Fabric and Materials 

When you’re just getting started, it’s a good idea to try out some simpler patterns first, which means fewer buttons and fastenings. Still, different fabrics have different requirements, and the pattern will likely indicate both what type of fabric is needed and any hardware that will be used for fastening or closing. Based on the size and the type of project, the amount of fabric will be recommended, as well. 

Pattern Pieces 

Even the simplest projects will have more than one piece. You’ll want to lay out the different pieces of the pattern, depending on what kind of final product you’re making, to ensure they’re all available and that they line up properly. 

Sewing Level 

One of the things you’re going to want to look out for when picking your next pattern is the sewing level. It’s important that we both challenge ourselves and that we practice with patterns at our skill level so we can get better and move on to bigger projects. Check the sewing level before you begin so you know if it’s a good pattern for you. 

Tips for Reading Sewing Patterns 

Until you have the pattern in front of you, it can be difficult to conceptualize what these different elements actually mean, but don’t worry. Here are a few tips that can help you when you’re first learning how to read a sewing pattern.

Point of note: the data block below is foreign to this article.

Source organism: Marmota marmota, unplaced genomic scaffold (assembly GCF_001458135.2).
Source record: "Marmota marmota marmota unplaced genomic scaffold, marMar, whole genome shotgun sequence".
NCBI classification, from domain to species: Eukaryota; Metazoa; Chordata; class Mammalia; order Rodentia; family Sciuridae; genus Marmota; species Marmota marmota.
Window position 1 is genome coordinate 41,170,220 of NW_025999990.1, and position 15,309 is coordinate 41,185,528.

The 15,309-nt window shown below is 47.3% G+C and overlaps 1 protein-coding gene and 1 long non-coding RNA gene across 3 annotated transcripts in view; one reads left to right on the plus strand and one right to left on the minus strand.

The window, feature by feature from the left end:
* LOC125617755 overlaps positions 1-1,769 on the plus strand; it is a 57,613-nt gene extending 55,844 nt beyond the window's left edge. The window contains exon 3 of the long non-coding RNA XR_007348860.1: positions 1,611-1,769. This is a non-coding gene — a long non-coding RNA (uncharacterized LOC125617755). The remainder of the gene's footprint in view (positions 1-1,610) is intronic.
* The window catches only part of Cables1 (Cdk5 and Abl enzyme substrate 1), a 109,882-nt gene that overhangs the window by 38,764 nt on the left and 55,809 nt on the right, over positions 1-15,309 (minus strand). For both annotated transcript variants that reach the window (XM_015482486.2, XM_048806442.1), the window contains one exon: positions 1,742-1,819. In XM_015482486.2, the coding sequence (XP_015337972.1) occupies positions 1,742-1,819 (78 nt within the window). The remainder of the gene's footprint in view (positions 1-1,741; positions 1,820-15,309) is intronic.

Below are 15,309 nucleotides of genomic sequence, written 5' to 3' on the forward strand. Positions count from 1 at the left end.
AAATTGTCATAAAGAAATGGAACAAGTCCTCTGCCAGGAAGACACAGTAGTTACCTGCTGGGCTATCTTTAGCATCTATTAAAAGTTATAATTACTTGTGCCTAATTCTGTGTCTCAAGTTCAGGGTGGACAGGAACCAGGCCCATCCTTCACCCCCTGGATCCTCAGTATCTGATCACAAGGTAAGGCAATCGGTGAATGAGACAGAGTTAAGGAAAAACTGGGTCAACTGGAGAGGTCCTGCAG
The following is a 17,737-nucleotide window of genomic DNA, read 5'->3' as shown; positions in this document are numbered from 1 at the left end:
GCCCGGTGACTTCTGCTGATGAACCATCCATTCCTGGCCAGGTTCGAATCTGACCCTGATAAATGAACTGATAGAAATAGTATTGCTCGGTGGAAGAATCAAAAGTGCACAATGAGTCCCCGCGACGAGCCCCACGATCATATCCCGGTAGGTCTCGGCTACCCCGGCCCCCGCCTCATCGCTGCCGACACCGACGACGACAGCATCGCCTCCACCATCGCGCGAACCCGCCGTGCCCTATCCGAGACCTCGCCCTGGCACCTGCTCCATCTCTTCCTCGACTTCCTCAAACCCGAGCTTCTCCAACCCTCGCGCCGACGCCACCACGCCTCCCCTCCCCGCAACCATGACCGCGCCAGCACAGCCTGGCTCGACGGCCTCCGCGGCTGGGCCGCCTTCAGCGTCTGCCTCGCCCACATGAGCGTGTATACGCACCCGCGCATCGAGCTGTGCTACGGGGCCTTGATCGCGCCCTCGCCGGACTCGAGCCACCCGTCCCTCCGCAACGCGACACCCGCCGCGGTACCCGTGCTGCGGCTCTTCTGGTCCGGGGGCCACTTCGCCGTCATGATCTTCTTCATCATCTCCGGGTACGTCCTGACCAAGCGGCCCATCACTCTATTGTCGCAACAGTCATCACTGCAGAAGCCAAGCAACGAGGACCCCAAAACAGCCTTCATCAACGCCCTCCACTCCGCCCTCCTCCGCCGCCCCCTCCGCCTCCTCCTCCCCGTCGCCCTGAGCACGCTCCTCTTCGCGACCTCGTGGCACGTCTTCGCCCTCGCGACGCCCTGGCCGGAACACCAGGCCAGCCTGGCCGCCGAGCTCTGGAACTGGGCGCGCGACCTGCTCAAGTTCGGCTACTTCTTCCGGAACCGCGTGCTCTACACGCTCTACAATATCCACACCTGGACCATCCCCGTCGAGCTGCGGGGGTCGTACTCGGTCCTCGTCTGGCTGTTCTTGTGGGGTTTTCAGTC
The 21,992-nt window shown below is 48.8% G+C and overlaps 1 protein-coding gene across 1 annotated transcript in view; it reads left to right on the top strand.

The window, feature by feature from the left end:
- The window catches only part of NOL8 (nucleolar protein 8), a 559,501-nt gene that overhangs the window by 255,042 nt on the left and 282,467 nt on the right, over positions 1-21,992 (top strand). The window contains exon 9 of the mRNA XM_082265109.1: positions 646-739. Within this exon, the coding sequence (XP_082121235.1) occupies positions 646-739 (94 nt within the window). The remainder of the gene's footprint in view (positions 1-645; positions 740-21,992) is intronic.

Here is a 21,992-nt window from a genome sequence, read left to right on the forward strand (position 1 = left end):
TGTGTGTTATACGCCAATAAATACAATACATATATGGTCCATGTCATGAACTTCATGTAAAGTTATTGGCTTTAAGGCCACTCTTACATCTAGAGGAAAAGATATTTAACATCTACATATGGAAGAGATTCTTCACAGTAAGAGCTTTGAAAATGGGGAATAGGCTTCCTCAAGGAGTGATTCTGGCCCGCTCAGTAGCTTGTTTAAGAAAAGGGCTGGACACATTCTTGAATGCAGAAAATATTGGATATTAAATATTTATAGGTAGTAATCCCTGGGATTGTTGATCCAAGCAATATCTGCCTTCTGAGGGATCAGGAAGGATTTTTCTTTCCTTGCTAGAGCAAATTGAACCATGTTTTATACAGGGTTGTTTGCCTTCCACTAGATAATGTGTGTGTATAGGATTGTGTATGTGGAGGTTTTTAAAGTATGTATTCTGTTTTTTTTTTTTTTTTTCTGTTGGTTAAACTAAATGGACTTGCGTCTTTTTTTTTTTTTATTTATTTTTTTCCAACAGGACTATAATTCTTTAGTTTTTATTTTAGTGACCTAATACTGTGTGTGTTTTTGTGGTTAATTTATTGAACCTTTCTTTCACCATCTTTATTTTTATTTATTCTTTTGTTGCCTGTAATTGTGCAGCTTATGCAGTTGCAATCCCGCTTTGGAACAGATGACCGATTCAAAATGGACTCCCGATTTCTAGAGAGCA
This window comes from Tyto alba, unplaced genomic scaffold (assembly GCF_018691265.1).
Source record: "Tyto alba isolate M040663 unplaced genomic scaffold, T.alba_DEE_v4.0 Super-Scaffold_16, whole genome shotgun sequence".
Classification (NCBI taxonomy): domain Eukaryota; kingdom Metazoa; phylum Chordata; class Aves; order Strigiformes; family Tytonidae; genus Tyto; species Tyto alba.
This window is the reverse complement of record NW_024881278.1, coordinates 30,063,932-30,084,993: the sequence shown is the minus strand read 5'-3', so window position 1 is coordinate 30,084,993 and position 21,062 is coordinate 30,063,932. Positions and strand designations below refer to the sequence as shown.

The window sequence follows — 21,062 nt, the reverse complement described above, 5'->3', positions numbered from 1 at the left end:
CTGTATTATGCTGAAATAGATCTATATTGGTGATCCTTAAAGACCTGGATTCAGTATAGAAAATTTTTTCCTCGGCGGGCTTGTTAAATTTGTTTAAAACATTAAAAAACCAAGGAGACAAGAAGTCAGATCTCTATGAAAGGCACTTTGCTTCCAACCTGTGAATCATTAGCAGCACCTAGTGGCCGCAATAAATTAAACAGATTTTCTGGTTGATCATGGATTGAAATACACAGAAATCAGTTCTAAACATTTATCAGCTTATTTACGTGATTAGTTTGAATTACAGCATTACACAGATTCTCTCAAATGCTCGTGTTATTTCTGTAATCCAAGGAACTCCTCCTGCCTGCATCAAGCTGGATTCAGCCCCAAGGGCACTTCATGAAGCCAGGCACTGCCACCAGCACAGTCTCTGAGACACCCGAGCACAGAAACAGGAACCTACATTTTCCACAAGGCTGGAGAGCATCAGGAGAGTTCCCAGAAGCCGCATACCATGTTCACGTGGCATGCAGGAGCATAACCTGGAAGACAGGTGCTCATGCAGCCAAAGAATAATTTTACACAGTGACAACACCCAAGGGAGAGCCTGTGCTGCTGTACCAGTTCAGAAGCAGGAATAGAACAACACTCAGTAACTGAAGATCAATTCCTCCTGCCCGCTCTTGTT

Take It Slow 

There’s no rush to get your project done as quickly as possible. In fact, racing through patterns, especially when you’re not very familiar with them, can often lead to mistakes that we then need to go back and fix. Take the time you need to read through the entire pattern and then check each step and go back when you need help. 

Use the Recommended Fabric 

Different fabrics behave in different ways, which is why your pattern is going to specify the best fabrics for the job. 

If you have experience with following sewing patterns, you may be able to make good substitutions, but avoid the temptation of just using whatever might be lying around. It may be the wrong match for the pattern and leave you feeling frustrated with your project or final outcome. If you’re trying to use up a fabric you have a lot of, seek out patterns that call for that type of material.